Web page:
API composition. The clandestine pattern in microservice architectures?


When thinking about microservice architectures what typically comes to mind? I would say bounded context, database per-service, containers, service choreography, event sourcing, CQRS, sagas, to name a few. Orchestration isn’t one of them!

The idea of a service directly calling other services to implementing some logic is often inconceivable and considered an anti-pattern. On the flip side, doing such thing is not uncommon either as the means to avoid client-side code having to make multiple API calls or simply as the means to fulfil gaps in functionality. So, what’s going on?

Although in an ideal world API composition as a pattern may not be required, in the real world, it may represent a real and viable option to solve a problem, especially when combined with service-mesh technologies that make service-to-service communication more reliable and fault-tolerant.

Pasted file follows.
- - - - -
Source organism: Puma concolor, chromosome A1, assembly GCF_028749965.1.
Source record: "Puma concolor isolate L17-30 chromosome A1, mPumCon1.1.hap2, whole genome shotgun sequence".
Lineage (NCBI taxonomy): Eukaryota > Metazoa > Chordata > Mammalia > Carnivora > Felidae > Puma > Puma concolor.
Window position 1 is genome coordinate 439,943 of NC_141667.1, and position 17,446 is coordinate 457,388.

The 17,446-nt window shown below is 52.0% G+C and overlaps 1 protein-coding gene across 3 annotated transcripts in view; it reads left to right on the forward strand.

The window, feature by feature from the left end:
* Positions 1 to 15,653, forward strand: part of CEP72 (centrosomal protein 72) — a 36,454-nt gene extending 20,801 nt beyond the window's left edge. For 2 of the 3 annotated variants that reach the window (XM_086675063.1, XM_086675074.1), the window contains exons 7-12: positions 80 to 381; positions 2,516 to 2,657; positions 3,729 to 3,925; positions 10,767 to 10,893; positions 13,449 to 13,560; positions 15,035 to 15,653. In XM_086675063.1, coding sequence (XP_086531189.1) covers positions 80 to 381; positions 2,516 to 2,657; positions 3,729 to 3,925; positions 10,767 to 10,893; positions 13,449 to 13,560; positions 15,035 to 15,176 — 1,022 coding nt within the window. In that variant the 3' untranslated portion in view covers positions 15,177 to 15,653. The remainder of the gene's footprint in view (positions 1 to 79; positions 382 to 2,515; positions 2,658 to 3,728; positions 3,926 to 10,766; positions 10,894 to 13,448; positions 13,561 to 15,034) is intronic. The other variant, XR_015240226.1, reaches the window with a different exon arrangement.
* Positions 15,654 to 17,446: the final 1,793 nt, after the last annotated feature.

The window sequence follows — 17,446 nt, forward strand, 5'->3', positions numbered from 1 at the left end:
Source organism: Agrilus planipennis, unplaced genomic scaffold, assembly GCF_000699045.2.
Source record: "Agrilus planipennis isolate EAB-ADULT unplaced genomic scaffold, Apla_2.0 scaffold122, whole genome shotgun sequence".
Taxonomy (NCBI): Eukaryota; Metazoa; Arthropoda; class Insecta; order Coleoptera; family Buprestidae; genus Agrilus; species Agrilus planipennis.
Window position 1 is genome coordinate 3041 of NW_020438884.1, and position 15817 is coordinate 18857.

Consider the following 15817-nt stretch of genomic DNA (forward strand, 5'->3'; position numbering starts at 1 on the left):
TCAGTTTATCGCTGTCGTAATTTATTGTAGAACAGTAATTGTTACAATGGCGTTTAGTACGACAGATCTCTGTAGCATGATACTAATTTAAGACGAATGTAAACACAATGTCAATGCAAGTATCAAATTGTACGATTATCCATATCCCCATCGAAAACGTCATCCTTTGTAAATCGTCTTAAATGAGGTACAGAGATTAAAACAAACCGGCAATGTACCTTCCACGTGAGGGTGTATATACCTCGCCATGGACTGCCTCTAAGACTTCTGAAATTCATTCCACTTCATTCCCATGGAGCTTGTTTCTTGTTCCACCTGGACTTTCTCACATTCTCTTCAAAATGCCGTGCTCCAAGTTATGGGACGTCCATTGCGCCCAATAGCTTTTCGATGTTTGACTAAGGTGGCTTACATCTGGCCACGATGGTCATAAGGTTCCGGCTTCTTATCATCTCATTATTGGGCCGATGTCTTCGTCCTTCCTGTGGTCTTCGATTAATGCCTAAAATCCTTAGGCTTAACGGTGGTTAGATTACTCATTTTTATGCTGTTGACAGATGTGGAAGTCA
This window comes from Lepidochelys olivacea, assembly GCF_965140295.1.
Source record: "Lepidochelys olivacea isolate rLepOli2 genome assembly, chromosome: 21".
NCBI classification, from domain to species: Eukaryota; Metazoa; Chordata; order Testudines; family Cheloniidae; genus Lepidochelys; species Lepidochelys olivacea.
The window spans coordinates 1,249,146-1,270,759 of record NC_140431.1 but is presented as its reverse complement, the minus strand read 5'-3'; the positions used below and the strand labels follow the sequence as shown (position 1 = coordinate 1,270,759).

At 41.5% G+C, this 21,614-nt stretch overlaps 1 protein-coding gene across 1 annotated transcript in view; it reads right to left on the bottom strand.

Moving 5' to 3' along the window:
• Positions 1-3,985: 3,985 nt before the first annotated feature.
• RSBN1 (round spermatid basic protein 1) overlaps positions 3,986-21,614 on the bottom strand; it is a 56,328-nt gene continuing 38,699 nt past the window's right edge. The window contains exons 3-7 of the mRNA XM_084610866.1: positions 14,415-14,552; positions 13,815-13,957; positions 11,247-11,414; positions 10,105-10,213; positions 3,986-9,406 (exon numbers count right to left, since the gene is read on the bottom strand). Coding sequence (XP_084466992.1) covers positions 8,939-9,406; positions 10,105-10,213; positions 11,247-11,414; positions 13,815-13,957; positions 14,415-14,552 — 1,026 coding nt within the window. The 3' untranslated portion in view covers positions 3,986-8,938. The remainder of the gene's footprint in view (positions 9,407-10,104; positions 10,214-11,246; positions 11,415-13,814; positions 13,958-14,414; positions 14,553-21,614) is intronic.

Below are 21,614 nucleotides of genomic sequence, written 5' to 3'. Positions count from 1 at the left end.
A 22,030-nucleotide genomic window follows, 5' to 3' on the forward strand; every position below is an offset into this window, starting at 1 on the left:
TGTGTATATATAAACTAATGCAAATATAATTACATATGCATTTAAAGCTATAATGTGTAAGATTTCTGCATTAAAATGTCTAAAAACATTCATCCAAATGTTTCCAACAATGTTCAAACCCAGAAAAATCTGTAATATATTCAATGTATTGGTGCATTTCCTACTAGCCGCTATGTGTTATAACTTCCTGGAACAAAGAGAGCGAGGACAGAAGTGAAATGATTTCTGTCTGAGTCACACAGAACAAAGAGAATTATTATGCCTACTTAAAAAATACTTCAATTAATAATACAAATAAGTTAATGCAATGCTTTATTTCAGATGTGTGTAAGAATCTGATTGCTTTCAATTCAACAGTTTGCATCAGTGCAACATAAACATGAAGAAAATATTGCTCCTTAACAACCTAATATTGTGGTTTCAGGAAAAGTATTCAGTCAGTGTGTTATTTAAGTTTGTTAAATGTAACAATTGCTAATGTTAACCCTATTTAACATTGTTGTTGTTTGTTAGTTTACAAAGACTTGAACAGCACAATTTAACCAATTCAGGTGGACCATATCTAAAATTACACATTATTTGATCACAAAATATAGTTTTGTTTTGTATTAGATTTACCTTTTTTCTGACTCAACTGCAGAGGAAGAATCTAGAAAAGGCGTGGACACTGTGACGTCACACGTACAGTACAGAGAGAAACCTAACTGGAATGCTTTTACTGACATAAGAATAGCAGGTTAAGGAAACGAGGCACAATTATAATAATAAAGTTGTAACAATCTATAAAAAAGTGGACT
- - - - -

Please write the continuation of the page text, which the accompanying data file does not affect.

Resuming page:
Through architectural illustrations and code demonstrations, this talk explores a viable approach to implement API composition in the context of microservice architectures.

Microservices Architectures
Microservice API

Luis Weir


Father, Author, Blogger and Speaker, Luis Weir is a Director of Technology at Oracle and a former Chief Architect at Capgemini. An API/Microservices evangelist, Luis is very passionate about modern technologies and has over 17 years of experience implementing complex systems in many parts of the world. Co-author of 3 API titles and author of the recently published book Enterprise API Management (July 2019), as well as many articles and white papers, Luis is a frequent speaker at events such as Devoxx, CodeOne, Java2Days, NordicAPIs and many other user groups. Luis holds an MS in Systems Integrations from Universitat Politecnica de Valencia and a BS in Electronics Engineering from UNE.